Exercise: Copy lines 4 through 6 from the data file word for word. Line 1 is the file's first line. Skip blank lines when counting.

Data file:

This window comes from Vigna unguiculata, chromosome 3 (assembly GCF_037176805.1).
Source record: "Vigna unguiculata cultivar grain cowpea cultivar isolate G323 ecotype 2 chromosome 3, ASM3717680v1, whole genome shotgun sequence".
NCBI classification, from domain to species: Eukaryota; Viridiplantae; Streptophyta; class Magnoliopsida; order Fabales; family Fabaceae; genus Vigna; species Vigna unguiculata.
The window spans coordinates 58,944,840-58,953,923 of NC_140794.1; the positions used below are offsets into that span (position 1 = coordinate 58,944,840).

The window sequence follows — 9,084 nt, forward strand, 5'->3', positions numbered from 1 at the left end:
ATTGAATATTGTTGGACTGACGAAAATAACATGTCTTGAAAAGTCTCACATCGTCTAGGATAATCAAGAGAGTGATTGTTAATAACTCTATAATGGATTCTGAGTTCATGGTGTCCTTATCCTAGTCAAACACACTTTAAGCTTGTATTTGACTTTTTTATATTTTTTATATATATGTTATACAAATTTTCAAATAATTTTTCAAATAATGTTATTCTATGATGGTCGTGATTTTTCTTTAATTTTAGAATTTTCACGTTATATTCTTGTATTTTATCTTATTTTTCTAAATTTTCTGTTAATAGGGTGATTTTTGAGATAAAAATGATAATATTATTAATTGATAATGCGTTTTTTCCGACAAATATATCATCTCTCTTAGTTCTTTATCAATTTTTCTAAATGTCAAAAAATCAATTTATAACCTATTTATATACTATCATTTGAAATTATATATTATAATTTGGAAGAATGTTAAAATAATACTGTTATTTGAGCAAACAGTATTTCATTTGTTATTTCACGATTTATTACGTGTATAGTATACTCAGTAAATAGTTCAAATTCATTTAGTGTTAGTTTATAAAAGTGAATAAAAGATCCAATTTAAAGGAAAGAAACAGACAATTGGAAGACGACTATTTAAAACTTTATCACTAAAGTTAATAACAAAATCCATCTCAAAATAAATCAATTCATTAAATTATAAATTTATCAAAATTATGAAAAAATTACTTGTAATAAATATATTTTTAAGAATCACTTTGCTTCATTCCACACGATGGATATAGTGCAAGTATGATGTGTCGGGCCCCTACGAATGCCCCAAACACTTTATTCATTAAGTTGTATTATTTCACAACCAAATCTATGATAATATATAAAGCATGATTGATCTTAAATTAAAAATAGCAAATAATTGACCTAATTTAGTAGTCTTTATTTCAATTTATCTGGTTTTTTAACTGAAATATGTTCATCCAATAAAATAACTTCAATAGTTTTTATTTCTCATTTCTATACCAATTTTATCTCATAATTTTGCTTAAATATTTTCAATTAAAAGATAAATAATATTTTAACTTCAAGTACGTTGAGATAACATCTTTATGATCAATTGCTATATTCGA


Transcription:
The window spans coordinates 58,944,840-58,953,923 of NC_140794.1; the positions used below are offsets into that span (position 1 = coordinate 58,944,840).

The window sequence follows — 9,084 nt, forward strand, 5'->3', positions numbered from 1 at the left end:
ATTGAATATTGTTGGACTGACGAAAATAACATGTCTTGAAAAGTCTCACATCGTCTAGGATAATCAAGAGAGTGATTGTTAATAACTCTATAATGGATTCTGAGTTCATGGTGTCCTTATCCTAGTCAAACACACTTTAAGCTTGTATTTGACTTTTTTATATTTTTTATATATATGTTATACAAATTTTCAAATAATTTTTCAAATAATGTTATTCTATGATGGTCGTGATTTTTCTTTAATTTTAGAATTTTCACGTTATATTCTTGTATTTTATCTTATTTTTCTAAATTTTCTGTTAATAGGGTGATTTTTGAGATAAAAATGATAATATTATTAATTGATAATGCGTTTTTTCCGACAAATATATCATCTCTCTTAGTTCTTTATCAATTTTTCTAAATGTCAAAAAATCAATTTATAACCTATTTATATACTATCATTTGAAATTATATATTATAATTTGGAAGAATGTTAAAATAATACTGTTATTTGAGCAAACAGTATTTCATTTGTTATTTCACGATTTATTACGTGTATAGTATACTCAGTAAATAGTTCAAATTCATTTAGTGTTAGTTTATAAAAGTGAATAAAAGATCCAATTTAAAGGAAAGAAACAGACAATTGGAAGACGACTATTTAAAACTTTATCACTAAAGTTAATAACAAAATCCATCTCAAAATAAATCAATTCATTAAATTATAAATTTATCAAAATTATGAAAAAATTACTTGTAATAAATATATTTTTAAGAATCACTTTGCTTCATTCCACACGATGGATATAGTGCAAGTATGATGTGTCGGGCCCCTACGAATGCCCCAAACACTTTATTCATTAAGTTGTATTATTTCACAACCAAATCTATGATAATATATAAAGCATGATTGATCTTAAATTAAAAATAGCAAATAATTGACCTAATTTAGTAGTCTTTATTTCAATTTATCTGGTTTTTTAACTGAAATATGTTCATCCAATAAAATAACTTCAATAGTTTTTATTTCTCATTTCTATACCAATTTTATCTCATAATTTTGCTTAAATATTTTCAATTAAAAGATAAATAATATTTTAACTTCAAGTACGTTGAGATAACATCTTTATGATCAATTGCTATATTCGA